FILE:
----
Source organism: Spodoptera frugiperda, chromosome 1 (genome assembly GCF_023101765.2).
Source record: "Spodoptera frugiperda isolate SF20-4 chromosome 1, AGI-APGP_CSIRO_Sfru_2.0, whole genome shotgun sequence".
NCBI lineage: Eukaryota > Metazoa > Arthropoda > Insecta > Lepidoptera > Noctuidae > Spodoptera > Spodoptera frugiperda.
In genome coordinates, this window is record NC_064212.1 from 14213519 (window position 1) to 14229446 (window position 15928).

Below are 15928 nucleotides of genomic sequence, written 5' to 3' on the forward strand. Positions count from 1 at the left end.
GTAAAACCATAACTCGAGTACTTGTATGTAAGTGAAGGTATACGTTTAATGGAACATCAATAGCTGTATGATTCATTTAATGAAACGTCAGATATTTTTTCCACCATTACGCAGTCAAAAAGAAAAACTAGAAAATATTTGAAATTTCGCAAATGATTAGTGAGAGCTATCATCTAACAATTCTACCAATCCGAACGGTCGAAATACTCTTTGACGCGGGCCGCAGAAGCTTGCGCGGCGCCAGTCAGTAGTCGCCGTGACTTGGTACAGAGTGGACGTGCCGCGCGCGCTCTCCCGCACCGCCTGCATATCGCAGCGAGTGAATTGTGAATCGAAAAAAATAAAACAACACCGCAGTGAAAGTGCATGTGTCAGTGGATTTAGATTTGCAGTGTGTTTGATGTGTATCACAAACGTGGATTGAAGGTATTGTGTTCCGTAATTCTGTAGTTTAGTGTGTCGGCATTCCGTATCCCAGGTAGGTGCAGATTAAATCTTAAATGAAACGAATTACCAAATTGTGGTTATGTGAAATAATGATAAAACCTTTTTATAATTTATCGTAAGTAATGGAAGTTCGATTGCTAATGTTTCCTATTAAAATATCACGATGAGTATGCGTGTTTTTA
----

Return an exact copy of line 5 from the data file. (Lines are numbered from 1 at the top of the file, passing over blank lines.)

Below are 15928 nucleotides of genomic sequence, written 5' to 3' on the forward strand. Positions count from 1 at the left end.